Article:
A TORY MSP was challenged on his “moral compass” as he defended the UK Government’s plans to crack down on asylum seekers.

Scottish Tories faced accusations they had “demonised the desperate” by defending the bill during a debate in Holyrood on Tuesday as MSPs from across political parties slammed the “inhumane” bill.

Donald Cameron, the Scottish Conservatives’ external affairs spokesperson, defended the Illegal Migration Bill while attacking the Government for debating what he said was a matter “entirely reserved to the UK Parliament”.

Speakers from all other parties argued the bill would affect devolved matters and the Social Justice Secretary said the parliament had “the right to debate any subject it so chooses in the interests of the people of Scotland”.

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Cameron faced questions about his “moral compass” when mounting a defence of the proposed law in the Scottish Parliament and insisted he would have voted for the legislation along with his Tory colleagues in Westminster were he an MP.

Scottish Tory MSP Brian Whittle hit out at the debate as “posturing” while Cameron said the Government had a “brass neck” to accuse other parties of “disrespecting devolution”, arguing the matter was one for Westminster.

He said: “We could instead be debating why A&E waiting times hit their worst level on record, or why cancer waiting times are the longest on record. We could be debating why the education attainment gap has widened not narrowed, or why after 16 years of SNP rule there are now fewer teachers in our schools compared to 2007-08.”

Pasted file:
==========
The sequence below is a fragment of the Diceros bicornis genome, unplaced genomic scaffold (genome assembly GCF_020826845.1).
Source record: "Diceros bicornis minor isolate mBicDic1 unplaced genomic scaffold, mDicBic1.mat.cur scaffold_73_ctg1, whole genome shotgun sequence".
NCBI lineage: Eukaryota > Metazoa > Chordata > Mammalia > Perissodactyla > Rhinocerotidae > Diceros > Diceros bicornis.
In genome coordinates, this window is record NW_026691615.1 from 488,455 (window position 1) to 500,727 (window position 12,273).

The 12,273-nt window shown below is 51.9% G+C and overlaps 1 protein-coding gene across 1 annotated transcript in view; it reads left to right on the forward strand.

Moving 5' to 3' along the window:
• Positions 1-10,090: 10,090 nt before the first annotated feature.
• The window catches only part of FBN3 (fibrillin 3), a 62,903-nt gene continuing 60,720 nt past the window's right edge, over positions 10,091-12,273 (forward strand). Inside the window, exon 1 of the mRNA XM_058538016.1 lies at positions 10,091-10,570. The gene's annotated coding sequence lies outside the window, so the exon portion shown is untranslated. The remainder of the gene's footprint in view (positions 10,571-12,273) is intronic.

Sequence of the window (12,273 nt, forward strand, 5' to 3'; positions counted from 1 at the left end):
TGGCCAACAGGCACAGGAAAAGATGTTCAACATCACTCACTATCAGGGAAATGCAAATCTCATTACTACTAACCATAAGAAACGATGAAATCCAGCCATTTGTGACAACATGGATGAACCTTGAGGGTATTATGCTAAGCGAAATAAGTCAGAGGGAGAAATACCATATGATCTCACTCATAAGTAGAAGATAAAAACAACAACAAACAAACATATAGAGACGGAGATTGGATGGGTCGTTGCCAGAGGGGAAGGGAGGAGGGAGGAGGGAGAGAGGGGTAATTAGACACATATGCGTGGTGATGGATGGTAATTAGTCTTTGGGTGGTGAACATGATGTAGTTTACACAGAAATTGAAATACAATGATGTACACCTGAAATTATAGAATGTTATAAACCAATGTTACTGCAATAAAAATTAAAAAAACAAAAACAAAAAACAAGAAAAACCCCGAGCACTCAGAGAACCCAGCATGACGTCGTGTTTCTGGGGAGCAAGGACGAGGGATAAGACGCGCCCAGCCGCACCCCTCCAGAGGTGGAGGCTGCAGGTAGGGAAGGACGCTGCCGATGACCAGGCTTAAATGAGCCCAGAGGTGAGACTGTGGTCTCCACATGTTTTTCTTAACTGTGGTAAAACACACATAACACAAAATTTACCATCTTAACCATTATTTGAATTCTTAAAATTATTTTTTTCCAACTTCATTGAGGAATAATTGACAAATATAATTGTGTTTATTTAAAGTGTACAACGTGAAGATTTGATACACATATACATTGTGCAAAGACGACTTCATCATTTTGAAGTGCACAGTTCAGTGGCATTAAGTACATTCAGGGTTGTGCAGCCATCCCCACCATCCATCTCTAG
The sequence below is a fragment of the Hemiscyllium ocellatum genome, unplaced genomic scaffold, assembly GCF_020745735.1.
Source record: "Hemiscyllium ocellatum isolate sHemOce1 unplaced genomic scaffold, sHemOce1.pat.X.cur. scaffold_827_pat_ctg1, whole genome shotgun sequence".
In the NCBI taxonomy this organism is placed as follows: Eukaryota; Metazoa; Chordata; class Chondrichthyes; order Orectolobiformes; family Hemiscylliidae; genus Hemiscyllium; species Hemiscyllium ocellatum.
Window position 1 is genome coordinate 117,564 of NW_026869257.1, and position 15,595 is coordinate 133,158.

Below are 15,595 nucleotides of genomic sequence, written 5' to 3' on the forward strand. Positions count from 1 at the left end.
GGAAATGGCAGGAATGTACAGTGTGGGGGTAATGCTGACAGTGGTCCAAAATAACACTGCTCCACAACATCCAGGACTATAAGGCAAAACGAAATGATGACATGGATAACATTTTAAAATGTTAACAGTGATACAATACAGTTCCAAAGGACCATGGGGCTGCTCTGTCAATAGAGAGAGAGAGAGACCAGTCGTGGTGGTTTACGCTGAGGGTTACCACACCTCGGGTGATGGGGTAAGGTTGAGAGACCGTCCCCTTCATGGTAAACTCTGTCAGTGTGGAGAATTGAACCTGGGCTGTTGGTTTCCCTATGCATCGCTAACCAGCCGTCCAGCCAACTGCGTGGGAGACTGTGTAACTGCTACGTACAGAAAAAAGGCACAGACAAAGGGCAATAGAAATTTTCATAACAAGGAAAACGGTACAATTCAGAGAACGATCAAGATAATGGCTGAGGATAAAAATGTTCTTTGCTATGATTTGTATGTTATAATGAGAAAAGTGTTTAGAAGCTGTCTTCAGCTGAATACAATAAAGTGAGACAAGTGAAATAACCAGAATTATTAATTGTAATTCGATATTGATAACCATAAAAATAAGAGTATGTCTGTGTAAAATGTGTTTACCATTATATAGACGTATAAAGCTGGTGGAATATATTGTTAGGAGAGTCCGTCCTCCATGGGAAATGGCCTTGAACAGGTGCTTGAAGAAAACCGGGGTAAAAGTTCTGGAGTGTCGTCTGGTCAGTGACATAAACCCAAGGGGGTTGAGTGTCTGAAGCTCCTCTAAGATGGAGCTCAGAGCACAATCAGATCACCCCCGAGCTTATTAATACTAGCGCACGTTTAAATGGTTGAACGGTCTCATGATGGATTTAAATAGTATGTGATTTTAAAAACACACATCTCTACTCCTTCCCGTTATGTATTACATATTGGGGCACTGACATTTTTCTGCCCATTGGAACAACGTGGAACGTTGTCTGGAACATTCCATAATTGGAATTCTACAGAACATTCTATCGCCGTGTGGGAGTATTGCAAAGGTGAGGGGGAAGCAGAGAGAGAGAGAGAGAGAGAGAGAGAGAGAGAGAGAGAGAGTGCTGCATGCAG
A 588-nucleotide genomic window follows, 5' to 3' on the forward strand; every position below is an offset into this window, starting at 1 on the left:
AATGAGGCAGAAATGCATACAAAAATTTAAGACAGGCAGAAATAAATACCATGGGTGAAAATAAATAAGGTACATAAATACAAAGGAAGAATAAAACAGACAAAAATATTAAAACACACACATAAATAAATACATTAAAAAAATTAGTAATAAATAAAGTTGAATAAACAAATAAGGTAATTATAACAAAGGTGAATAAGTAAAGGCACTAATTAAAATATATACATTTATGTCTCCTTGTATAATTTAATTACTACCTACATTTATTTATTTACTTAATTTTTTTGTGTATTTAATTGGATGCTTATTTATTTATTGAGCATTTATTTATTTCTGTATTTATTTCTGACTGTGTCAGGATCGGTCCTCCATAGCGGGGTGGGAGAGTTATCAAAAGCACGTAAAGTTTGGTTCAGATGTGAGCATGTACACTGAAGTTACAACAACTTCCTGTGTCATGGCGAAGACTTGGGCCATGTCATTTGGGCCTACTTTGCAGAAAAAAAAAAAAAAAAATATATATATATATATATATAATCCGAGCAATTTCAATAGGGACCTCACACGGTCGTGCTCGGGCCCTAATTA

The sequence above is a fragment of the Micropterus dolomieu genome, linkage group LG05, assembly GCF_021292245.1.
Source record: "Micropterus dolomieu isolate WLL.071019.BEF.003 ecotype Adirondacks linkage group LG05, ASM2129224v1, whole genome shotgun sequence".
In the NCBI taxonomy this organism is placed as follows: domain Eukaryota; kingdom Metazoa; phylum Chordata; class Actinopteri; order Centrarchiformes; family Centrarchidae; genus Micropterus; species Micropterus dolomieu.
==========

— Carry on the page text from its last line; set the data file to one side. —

His contribution was interrupted by Scottish LibDems leader Alex Cole-Hamilton, who asked him: “I’ve listened to his contributions many times in this chamber, I’m aware of his values and his moral compass. Personally, would he support this bill if he was an MP in the House of Commons?”.

Critics of the bill said the bill criminalised vulnerable people and the Scottish Government described it as both “cruel and unnecessary”.

Social Justice Secretary Shirley-Anne Somerville said the Government was attempting to “confuse” the public on the particulars of immigration and asylum.

She said: “The narrative that this is giving on this entire issue around immigration, migration, refugees is something which is deeply concerning.

“I think there’s a deliberate attempt to misuse terms, confuse terms and therefore confuse the British public on our responsibilities.”

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She went on to attack the bill’s proposed handling of child migrants, claiming it would deny them “the right to feel safe and the right to live a full and happy childhood”.

The proposed law, she claimed, “effectively reverses” the ban on child detention and would see young people whose age is disputed considered adults if they refuse to undergo age assessments she said are “contentious”.

She concluded: “Scotland is stronger for our multiculturalism and non-UK citizens are an important part of our country’s future.

“That’s why we condemn unreservedly the UK Government’s Illegal Migration Bill as cruel and unnecessary, and we will continue to urge the UK Government not to progress this bill but instead deliver a humane, flexible asylum and immigration system.”

Cameron defended the bill, saying it aimed to tackle “growing instances of people smuggling” and “reduce unsafe migrant crossings” in small boats.

He added: “It aims to break the people smuggling networks and stop the criminal gangs who exploit the most vulnerable, and ultimately ensure lives can be saved.”